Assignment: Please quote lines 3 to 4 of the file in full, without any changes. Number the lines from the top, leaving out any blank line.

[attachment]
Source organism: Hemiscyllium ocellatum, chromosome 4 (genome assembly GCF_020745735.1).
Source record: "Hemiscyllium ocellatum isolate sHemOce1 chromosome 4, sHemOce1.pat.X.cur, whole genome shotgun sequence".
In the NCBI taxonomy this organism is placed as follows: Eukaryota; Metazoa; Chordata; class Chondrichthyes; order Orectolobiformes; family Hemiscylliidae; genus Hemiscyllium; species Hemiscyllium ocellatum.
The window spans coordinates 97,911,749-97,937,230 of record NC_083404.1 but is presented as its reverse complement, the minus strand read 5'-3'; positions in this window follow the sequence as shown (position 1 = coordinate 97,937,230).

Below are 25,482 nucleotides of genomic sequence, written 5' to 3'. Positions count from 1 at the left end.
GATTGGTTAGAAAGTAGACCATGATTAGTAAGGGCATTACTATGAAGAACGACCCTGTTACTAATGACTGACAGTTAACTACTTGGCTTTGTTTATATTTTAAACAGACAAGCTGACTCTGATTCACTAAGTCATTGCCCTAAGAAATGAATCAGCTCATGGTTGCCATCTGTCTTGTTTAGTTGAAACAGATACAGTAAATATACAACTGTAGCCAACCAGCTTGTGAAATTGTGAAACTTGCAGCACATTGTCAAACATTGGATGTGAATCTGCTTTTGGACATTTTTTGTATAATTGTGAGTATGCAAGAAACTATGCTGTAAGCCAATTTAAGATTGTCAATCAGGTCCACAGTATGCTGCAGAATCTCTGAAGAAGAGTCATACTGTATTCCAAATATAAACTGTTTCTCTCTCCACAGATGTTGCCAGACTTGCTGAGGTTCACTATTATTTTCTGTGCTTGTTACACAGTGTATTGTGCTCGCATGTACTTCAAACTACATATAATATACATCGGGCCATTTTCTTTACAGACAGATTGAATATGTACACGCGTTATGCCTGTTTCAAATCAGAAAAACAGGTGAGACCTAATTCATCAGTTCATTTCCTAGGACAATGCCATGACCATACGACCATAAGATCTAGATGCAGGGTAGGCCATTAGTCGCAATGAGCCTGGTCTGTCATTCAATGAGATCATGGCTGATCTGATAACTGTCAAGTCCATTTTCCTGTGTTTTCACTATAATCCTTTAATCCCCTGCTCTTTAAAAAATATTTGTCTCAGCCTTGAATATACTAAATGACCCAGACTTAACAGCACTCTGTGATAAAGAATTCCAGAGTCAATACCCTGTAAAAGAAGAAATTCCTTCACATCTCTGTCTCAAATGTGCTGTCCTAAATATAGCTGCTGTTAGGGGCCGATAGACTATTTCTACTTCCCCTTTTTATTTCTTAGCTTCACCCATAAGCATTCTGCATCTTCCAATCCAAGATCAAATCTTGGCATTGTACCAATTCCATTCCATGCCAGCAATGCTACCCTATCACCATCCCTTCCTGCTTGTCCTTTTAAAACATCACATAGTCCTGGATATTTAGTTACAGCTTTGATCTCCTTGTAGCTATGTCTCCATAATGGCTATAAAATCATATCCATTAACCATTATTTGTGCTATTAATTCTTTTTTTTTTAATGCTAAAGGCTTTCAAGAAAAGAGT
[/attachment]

In the NCBI taxonomy this organism is placed as follows: Eukaryota; Metazoa; Chordata; class Chondrichthyes; order Orectolobiformes; family Hemiscylliidae; genus Hemiscyllium; species Hemiscyllium ocellatum.
The window spans coordinates 97,911,749-97,937,230 of record NC_083404.1 but is presented as its reverse complement, the minus strand read 5'-3'; positions in this window follow the sequence as shown (position 1 = coordinate 97,937,230).